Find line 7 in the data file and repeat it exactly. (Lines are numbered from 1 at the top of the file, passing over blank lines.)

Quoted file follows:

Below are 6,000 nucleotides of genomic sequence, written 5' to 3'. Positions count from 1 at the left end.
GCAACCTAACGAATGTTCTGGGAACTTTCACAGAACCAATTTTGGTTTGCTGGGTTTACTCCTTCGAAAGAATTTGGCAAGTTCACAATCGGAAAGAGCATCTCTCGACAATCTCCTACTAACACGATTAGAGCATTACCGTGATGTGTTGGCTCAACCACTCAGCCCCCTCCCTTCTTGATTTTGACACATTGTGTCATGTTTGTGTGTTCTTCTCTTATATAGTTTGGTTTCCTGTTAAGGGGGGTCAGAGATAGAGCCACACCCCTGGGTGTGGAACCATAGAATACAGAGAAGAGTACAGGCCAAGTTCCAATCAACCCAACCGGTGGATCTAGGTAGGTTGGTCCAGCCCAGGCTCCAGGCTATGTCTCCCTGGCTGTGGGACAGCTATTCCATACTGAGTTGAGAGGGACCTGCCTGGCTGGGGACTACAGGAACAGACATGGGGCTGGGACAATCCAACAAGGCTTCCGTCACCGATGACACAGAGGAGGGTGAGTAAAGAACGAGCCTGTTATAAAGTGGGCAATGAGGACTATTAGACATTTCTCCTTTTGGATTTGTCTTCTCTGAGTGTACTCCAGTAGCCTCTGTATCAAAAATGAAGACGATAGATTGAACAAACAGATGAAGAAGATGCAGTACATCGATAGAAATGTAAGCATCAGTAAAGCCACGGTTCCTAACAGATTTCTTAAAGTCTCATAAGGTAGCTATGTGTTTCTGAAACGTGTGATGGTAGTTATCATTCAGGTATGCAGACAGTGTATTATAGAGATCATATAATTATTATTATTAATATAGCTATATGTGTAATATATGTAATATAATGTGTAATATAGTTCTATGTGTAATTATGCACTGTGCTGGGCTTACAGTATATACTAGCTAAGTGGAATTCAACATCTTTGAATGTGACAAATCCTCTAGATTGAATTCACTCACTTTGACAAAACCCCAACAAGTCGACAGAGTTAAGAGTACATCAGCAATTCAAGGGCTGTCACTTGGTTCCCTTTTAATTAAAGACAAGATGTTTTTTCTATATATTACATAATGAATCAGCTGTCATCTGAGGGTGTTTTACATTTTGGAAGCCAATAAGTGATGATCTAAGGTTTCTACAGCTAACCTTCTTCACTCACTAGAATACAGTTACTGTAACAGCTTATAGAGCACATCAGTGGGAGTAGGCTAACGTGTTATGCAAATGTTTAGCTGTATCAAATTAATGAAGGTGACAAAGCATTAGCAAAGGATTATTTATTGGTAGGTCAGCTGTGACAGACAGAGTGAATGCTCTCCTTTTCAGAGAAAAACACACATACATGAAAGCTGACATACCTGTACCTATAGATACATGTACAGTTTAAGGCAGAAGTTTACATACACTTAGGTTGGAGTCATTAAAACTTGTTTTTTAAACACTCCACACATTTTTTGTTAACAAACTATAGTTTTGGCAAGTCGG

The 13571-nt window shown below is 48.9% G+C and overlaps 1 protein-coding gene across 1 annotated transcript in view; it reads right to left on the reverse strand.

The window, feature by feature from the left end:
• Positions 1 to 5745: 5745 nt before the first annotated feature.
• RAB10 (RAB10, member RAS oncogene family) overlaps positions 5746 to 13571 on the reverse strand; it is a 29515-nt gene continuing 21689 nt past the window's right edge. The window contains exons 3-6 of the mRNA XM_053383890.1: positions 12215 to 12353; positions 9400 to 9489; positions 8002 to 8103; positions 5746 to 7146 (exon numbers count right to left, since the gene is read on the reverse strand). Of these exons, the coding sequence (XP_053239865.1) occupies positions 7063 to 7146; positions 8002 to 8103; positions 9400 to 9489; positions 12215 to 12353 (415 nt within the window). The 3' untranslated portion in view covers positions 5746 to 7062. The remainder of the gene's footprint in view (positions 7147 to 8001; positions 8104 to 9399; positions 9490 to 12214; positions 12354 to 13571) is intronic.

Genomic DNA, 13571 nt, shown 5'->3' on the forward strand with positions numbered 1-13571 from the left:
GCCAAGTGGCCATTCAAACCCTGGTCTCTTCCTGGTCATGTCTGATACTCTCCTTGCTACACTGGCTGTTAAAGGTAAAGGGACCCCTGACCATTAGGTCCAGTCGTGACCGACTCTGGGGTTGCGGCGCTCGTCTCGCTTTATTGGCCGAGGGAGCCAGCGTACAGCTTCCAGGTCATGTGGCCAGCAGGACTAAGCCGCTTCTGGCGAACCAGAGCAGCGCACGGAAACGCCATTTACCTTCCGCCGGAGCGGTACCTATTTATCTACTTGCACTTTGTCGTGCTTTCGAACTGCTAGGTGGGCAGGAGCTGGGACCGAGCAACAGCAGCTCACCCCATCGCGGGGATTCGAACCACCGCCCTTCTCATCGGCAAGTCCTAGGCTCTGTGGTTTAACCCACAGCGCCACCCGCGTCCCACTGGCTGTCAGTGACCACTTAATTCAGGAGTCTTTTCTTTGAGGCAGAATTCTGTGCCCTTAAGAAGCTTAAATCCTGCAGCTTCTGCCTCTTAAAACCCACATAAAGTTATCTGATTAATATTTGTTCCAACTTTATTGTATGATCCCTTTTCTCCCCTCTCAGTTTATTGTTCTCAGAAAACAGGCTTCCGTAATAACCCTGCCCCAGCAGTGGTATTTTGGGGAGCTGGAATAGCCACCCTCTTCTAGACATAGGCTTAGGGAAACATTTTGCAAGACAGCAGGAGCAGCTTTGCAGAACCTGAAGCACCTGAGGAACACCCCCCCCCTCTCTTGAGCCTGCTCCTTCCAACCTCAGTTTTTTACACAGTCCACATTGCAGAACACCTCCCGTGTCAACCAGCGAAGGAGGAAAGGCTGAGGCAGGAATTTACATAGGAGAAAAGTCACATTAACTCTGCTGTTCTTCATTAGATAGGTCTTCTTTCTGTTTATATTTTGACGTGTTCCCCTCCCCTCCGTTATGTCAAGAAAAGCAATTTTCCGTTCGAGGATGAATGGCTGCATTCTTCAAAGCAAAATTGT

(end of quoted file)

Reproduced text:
Genomic DNA, 13571 nt, shown 5'->3' on the forward strand with positions numbered 1-13571 from the left: